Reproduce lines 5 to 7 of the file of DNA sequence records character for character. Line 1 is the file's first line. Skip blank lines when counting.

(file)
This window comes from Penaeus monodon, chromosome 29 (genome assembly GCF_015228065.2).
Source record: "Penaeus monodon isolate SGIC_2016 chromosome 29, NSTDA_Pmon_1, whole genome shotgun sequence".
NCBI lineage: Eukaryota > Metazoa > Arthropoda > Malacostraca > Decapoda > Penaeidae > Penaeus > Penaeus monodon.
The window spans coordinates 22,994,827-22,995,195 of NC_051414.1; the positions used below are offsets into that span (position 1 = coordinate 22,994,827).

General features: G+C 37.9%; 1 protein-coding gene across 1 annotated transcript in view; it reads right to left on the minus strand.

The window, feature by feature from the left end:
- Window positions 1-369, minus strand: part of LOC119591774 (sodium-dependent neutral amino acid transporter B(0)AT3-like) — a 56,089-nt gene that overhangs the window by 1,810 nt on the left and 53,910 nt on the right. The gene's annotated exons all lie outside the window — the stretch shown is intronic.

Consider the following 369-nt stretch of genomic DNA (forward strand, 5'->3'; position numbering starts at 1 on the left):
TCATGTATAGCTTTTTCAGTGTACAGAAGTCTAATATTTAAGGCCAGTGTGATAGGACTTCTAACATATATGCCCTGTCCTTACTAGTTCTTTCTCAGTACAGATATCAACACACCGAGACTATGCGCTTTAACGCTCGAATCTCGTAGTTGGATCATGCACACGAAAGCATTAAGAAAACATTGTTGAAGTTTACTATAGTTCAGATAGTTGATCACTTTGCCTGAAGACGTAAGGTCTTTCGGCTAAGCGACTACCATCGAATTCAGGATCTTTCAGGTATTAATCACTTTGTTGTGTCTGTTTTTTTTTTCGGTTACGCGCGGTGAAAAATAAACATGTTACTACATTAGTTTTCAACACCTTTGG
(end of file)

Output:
General features: G+C 37.9%; 1 protein-coding gene across 1 annotated transcript in view; it reads right to left on the minus strand.

The window, feature by feature from the left end:
- Window positions 1-369, minus strand: part of LOC119591774 (sodium-dependent neutral amino acid transporter B(0)AT3-like) — a 56,089-nt gene that overhangs the window by 1,810 nt on the left and 53,910 nt on the right. The gene's annotated exons all lie outside the window — the stretch shown is intronic.